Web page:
Letellier explains that Sage believes in providing users with solutions that put them in control of their business. “If your people can access and share the information they need easily and effectively, they can start to dramatically impact the company’s ability to win new customers and grow a profitable business,” he says. Today’s mid-market business is faced with two major challenges in the current, competitive market: growing sales and eliminating inefficiencies.

The Sage ERP X3 Global Convention allows current and prospective clients the opportunity to share their challenges and expectations from the ERP for future development consideration. This year’s event will also feature a full exhibition area that will provide delegates with an ideal platform for face-to-face international networking.

For more information on the conference, you may visit http://convention.sageerpx3.com

"Be disruptive or be disrupted"

The recent Sage Insights 2014 conference held at the Champagne Sports Resort in the Drakensberg and attended by more than 250 Sage ERP Africa business partners – including numerous partners from Southern, East, West Africa and the Middle East, has injected new inspiration to Sage partners across Africa.

“The key to being a successful business player in the ERP sector is realising the existence of major disruptive trends and ensuring solutions adapt accordingly. Whether you are a business owner, software developer, or a sales person, disruptive technologies, such as cloud, mobile and connected services are a reality and applying its principles will make you one step ahead of the competition. You need to find a way to be disruptive or you will be disrupted.” This was the opening address given by Jeremy Waterman, Managing Director of Sage ERP Africa and the Middle East.

Sage becomes the brand leader

Waterman noted that 2013 had been a very busy year during which Sage had rebranded from Softline and established itself as the brand leader in the supply of effective business solutions to small and medium size businesses throughout the African continent. Their presence in East Africa is on the increase and they have established a significant foothold in West Africa with the opening of a Sage office in Lagos, Nigeria. Further to this, Sage ERP Africa has also assumed the management of the Middle East region during 2013.

The arrival of new disruptions

Himanshu Palsule, Chief Technology Officer at Sage North America, focused in his keynote address on the impact of mobility and cloud as disruptive forces to the Sage 300 ERP product and highlighted the exciting new roadmap that customers can expect. “Our markets are transforming, the web and social media has disrupted the value chain and we need to react responsibly to the disruption by investing in purposeful innovation. We need to give customers flexibility and choice and therefore our roadmap for the future will include a total reimagining of the product, focusing not only on mobility and cloud but also modernising the user interface for an improved customer experience. Sage ERP 300 has been chosen as one of four small to medium business (SMB) products worldwide that Sage is investing in to effectively position it as a competitive force in the cloud.”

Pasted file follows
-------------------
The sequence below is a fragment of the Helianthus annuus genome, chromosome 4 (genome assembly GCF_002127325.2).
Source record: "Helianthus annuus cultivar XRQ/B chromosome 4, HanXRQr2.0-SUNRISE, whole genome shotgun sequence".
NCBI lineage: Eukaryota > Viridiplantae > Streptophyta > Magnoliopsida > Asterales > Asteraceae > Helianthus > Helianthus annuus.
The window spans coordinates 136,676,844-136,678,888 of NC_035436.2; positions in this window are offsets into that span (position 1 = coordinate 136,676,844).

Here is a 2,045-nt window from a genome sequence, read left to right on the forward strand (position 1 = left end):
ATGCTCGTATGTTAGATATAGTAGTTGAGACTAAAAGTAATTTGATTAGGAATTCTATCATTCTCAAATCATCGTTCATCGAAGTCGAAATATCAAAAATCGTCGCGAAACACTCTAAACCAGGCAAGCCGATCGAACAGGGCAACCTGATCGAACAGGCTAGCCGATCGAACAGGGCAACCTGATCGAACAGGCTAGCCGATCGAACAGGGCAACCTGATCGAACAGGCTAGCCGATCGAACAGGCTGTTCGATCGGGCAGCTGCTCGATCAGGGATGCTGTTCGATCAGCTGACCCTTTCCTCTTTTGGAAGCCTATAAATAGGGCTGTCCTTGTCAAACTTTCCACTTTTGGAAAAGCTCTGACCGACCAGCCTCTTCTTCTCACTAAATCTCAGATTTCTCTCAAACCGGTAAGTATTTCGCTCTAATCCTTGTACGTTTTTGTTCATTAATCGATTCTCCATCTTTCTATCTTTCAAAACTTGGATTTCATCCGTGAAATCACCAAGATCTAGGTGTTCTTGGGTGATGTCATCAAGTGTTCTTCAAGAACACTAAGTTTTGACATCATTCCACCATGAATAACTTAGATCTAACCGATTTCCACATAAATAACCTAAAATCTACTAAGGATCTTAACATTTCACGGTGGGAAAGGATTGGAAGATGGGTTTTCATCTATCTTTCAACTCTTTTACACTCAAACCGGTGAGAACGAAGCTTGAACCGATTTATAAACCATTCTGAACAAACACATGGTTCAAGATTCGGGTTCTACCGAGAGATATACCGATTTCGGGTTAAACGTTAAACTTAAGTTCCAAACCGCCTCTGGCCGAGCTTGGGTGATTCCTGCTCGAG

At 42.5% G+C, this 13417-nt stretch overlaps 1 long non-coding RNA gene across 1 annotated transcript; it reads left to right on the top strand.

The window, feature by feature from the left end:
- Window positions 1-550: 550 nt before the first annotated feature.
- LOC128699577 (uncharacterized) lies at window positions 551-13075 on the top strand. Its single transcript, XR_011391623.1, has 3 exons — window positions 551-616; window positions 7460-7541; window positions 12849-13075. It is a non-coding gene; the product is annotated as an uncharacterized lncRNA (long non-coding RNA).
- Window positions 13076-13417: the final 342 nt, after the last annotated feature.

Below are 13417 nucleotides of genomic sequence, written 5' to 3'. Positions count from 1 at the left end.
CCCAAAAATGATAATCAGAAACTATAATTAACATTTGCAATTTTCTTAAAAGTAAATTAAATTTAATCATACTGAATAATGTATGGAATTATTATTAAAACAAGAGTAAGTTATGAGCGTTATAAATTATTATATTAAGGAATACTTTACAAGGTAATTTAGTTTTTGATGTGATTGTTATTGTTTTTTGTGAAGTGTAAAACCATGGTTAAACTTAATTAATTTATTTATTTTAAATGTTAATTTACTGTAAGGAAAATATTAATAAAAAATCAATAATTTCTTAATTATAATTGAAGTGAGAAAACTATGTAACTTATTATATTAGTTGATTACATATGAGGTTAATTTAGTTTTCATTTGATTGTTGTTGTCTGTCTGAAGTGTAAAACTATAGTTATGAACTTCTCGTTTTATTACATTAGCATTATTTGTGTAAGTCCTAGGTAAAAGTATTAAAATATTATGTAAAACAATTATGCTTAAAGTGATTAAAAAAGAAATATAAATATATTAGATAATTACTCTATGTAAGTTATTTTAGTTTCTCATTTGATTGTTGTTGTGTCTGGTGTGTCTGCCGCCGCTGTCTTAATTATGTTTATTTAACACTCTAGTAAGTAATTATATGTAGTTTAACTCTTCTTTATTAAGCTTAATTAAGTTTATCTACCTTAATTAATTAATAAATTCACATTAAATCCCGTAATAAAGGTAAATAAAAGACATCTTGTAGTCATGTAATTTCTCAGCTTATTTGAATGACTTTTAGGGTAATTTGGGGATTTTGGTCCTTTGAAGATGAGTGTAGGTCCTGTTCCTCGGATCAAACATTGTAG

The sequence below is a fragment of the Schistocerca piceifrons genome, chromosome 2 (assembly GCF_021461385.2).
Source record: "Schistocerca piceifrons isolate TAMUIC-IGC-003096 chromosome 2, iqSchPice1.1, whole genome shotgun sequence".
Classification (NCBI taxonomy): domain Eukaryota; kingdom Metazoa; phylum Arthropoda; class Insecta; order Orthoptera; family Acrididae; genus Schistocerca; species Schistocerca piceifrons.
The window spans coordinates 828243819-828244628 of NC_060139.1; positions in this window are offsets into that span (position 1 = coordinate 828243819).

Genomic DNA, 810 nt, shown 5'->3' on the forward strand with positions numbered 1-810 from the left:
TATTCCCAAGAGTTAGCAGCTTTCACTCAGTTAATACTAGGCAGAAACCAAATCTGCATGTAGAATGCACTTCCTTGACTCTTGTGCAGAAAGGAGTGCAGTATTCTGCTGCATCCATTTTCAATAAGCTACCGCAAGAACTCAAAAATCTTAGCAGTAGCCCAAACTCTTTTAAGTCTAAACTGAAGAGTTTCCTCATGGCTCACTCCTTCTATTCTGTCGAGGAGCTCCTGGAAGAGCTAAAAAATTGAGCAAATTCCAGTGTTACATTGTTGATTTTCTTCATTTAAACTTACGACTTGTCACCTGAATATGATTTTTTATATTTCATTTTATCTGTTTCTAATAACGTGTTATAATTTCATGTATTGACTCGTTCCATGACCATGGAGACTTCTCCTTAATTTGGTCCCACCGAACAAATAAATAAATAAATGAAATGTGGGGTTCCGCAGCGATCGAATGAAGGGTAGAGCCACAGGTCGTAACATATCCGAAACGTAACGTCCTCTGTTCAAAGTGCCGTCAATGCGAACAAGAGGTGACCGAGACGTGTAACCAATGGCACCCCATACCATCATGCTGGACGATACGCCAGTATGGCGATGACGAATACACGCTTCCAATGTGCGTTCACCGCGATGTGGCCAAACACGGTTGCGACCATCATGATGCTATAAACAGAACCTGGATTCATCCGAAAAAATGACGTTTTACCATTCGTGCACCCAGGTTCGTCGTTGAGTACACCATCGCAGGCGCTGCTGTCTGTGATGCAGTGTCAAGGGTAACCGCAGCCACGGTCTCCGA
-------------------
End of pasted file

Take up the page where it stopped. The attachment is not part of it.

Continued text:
In the keynote delivered by Amanda Jobbins, Chief Marketing Officer for Sage, highlights of Sage’s Global Brand strategy, were shared. “At Sage we are on a new and exciting journey with the development of our brand in the minds of customers. We want to ensure consistency in our visual identity and ensure that customers recognise us a global leader and a partner that will give them the freedom and confidence to succeed.

Keynotes were also delivered by Christophe Vanackere, Director of international operations at Sage ERP X3, on the seven exciting new strategies for Sage ERP X3 V7 to be released June 2014 and Tom Nolan, Head of Sage CRM, focused on the road ahead for Sage CRM and the integration with Sage 300 ERP as well as Sage ERP X3.

A strategic sales summary was delivered by Keith Fenner, Senior Vice President for Sales at Sage ERP Africa and Middle East. “Our excellent growth figures show that as a company we are disruptive and contribute in building the economy in Africa by being innovation partners for businesses. In going forward and ensuring that we keep a customer for life, it will be important to accelerate disruption by ensuring the development of relevant and modern solutions.”

Waterman concluded by saying, “Sage Insights 2014 was the most exciting conference in many years because it focussed on what was actually being delivered now. The conference in 2013 defined the way forward for our three core products – Sage 300 ERP, Sage ERP X3 and Sage CRM in terms of meeting the challenges of cloud and mobility. This year it was all about the actual execution of these strategies. There are particularly exciting times lying ahead for us, our business partners and Industry Solution Vendors (ISV’s) as we work together to deliver disruptive solutions to the customer. The conference was an excellent opportunity for us to network, share information and very importantly, have some fun.”